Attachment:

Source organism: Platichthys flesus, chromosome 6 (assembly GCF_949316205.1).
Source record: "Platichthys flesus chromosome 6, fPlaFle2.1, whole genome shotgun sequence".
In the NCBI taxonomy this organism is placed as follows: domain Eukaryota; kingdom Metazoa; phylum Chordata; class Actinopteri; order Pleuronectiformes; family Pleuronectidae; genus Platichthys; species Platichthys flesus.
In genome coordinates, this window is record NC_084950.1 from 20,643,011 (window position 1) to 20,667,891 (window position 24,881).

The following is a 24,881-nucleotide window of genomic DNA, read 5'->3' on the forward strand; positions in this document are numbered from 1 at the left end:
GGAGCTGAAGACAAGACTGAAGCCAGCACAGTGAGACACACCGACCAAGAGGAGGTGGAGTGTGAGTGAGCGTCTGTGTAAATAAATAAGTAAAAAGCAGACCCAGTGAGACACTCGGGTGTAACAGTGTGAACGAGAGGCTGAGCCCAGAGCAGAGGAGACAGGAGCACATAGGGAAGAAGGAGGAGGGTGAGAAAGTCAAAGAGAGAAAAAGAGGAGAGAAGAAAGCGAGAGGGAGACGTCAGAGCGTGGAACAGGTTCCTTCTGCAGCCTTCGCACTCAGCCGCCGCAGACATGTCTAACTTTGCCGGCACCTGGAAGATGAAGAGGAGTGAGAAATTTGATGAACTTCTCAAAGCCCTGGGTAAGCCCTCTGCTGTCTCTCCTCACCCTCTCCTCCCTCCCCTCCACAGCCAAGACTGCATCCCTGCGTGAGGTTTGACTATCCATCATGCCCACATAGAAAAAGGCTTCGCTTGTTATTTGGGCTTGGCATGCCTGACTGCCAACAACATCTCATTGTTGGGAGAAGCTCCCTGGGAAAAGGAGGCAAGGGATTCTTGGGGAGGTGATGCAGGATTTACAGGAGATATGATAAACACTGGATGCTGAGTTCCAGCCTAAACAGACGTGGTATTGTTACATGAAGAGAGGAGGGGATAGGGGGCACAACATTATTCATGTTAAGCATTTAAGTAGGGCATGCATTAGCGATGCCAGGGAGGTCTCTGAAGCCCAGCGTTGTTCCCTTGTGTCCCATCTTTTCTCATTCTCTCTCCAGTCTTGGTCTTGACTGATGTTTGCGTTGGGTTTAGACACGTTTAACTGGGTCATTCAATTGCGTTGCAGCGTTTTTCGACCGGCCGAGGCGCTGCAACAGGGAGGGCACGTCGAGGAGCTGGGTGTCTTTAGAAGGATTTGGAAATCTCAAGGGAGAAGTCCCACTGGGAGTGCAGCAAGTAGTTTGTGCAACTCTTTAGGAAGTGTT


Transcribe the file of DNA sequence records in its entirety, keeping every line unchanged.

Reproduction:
Source organism: Platichthys flesus, chromosome 6 (assembly GCF_949316205.1).
Source record: "Platichthys flesus chromosome 6, fPlaFle2.1, whole genome shotgun sequence".
In the NCBI taxonomy this organism is placed as follows: domain Eukaryota; kingdom Metazoa; phylum Chordata; class Actinopteri; order Pleuronectiformes; family Pleuronectidae; genus Platichthys; species Platichthys flesus.
In genome coordinates, this window is record NC_084950.1 from 20,643,011 (window position 1) to 20,667,891 (window position 24,881).

The following is a 24,881-nucleotide window of genomic DNA, read 5'->3' on the forward strand; positions in this document are numbered from 1 at the left end:
GGAGCTGAAGACAAGACTGAAGCCAGCACAGTGAGACACACCGACCAAGAGGAGGTGGAGTGTGAGTGAGCGTCTGTGTAAATAAATAAGTAAAAAGCAGACCCAGTGAGACACTCGGGTGTAACAGTGTGAACGAGAGGCTGAGCCCAGAGCAGAGGAGACAGGAGCACATAGGGAAGAAGGAGGAGGGTGAGAAAGTCAAAGAGAGAAAAAGAGGAGAGAAGAAAGCGAGAGGGAGACGTCAGAGCGTGGAACAGGTTCCTTCTGCAGCCTTCGCACTCAGCCGCCGCAGACATGTCTAACTTTGCCGGCACCTGGAAGATGAAGAGGAGTGAGAAATTTGATGAACTTCTCAAAGCCCTGGGTAAGCCCTCTGCTGTCTCTCCTCACCCTCTCCTCCCTCCCCTCCACAGCCAAGACTGCATCCCTGCGTGAGGTTTGACTATCCATCATGCCCACATAGAAAAAGGCTTCGCTTGTTATTTGGGCTTGGCATGCCTGACTGCCAACAACATCTCATTGTTGGGAGAAGCTCCCTGGGAAAAGGAGGCAAGGGATTCTTGGGGAGGTGATGCAGGATTTACAGGAGATATGATAAACACTGGATGCTGAGTTCCAGCCTAAACAGACGTGGTATTGTTACATGAAGAGAGGAGGGGATAGGGGGCACAACATTATTCATGTTAAGCATTTAAGTAGGGCATGCATTAGCGATGCCAGGGAGGTCTCTGAAGCCCAGCGTTGTTCCCTTGTGTCCCATCTTTTCTCATTCTCTCTCCAGTCTTGGTCTTGACTGATGTTTGCGTTGGGTTTAGACACGTTTAACTGGGTCATTCAATTGCGTTGCAGCGTTTTTCGACCGGCCGAGGCGCTGCAACAGGGAGGGCACGTCGAGGAGCTGGGTGTCTTTAGAAGGATTTGGAAATCTCAAGGGAGAAGTCCCACTGGGAGTGCAGCAAGTAGTTTGTGCAACTCTTTAGGAAGTGTT